Middle aged woman on couch fanning herself

Hot flashes: Causes, symptoms and treatments

By Jenilee Matz, MPH Nov 15, 2022 • 5 min

Hot flashes, or feelings of intense waves of heat, affect about 75% to 80% of women as they approach menopause (the time when menstruation stops).

In fact, hot flashes are the most common symptom of menopause, and they tend to begin during perimenopause (the transition phase of several years leading up to menopause). During this time, women's bodies start producing less of the hormones estrogen and progesterone, which can cause bothersome symptoms, including hot flashes.

What you may experience during a hot flash

During a hot flash, you may feel a sudden feeling of warmth, mostly in your face, neck and chest. This sensation can then spread to the rest of your body, causing you to feel very uncomfortable. Your skin may redden and become blotchy, your heart rate may increase, and you may experience anxiety. You may also start sweating, which can leave you feeling chilled after the hot flash. When hot flashes occur at night, they're called "night sweats." Hot flashes can vary in intensity and frequency from woman to woman.

How long do hot flashes last?

A single hot flash can last from one to five minutes. Hot flashes may occur as frequently as once per hour during the day and night, or less than once per day, and are unique to each woman. While the frequency of hot flashes tends to increase during perimenopause and peak during the first two years of postmenopause, and eventually decline, women can experience hot flashes anywhere from six months to up to 10 years. However, some studies show the average is about three to five years.

Who gets hot flashes?

Most women experience hot flashes during the menopausal transition. About 40% of women have hot flashes in the early transition, while 60% to 80% of women experience these during late menopause and early postmenopause phase. While hot flashes are common, certain factors are linked with an increased risk, including obesity, smoking, lack of physical activity and African American ethnicity.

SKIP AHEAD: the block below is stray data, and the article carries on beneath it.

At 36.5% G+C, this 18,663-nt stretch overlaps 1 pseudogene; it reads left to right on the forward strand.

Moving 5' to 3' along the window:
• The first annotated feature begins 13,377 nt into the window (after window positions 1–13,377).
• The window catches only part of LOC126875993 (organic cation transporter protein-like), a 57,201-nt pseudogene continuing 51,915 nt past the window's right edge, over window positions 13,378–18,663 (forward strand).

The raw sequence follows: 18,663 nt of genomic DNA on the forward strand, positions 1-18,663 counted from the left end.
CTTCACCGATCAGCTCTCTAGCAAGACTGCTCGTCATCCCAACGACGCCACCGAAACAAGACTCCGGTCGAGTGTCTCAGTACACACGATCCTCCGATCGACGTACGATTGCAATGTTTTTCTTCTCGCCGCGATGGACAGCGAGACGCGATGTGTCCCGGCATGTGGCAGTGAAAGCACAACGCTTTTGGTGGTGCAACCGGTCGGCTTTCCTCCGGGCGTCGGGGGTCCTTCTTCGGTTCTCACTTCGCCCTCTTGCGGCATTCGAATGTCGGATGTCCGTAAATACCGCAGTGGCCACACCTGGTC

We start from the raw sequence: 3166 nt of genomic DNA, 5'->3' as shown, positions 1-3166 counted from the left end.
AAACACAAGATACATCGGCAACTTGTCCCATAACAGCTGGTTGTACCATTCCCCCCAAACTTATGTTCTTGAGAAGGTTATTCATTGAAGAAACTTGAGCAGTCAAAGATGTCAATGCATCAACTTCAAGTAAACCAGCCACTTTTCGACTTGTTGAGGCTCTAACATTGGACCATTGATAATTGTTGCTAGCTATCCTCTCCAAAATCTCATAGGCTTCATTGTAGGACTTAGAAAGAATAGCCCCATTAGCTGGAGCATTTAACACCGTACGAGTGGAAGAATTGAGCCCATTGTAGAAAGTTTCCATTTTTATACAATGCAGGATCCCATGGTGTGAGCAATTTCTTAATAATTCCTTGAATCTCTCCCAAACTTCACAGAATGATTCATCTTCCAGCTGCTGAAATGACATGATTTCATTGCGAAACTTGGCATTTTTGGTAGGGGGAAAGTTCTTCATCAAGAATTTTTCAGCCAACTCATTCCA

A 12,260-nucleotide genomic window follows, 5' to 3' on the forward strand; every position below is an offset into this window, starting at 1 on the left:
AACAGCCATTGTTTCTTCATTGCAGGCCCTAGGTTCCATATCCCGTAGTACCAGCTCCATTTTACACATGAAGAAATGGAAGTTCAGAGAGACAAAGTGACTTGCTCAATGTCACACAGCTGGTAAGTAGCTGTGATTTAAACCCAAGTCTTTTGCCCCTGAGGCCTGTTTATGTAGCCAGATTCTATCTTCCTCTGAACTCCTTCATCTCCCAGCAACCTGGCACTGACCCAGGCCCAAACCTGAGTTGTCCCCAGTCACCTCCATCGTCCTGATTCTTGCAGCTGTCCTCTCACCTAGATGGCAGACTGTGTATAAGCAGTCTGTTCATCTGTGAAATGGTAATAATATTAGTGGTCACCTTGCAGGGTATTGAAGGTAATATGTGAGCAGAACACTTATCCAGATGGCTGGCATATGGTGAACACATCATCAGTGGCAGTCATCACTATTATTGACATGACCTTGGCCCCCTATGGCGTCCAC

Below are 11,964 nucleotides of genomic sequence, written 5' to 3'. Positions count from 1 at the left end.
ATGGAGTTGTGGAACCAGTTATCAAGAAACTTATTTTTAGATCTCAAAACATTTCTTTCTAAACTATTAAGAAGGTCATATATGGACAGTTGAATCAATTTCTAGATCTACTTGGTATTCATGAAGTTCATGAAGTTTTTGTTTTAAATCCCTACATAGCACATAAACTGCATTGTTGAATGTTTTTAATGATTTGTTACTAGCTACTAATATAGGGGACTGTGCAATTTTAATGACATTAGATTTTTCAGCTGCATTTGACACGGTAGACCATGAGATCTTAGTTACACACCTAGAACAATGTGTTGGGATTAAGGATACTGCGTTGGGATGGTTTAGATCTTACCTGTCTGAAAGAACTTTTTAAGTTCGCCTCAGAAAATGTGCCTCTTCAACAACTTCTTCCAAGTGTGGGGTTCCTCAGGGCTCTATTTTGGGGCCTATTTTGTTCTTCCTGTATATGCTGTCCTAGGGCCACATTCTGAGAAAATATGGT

Managing hot flashes

At this time, there's no cure for hot flashes, but treatments can help to ease symptoms. Hot flashes are often managed with lifestyle changes, hormonal therapy or other medications. Treatment specifics depend on the severity of hot flashes, medical history and personal preferences.

If you have mild hot flashes, the following tips may bring you relief:

  • Reduce the temperature in your home
  • Use fans and consider carrying a portable fan when away from home
  • Dress in layers that can easily be taken off when you feel a hot flash coming on
  • Avoid known hot flash triggers, including alcohol, spicy foods and caffeine
  • If you smoke, seek help to quit smoking
  • Reach and maintain a healthy weight
  • Try yoga or other mind-body, self-calming techniques, such as tai chi and meditation. Some research shows that these practices may help improve symptoms of menopause.

If lifestyle changes aren't enough to relieve your hot flash symptoms, see your healthcare provider to discuss other possible options. They may prescribe an estrogen-based hormonal therapy. If you do not wish to take or are not a good candidate for hormonal therapy, your provider may prescribe other medicines to help ease hot flashes. These can include medicines used to treat depression, specifically selective serotonin reuptake inhibitors (SSRIs) or serotonin-norepinephrine reuptake inhibitors (SNRIs). These medications are taken at lower dosages than a person with depression would take. Other medication options are those used to manage seizures, called antiepileptics, or a combination of medicines.

While hot flashes are very common during, before and after menopause, know that you don't have to suffer through them. Lifestyle changes can help relieve mild hot flashes, and hormonal therapy and other nonhormonal medications can help treat more severe hot flashes. Work with your healthcare provider to find the best way to manage your hot flashes.

Published July 2019. Clinically reviewed and updated by Rebeca Thomas, BSN, RN, CPHQ, November 2022.  


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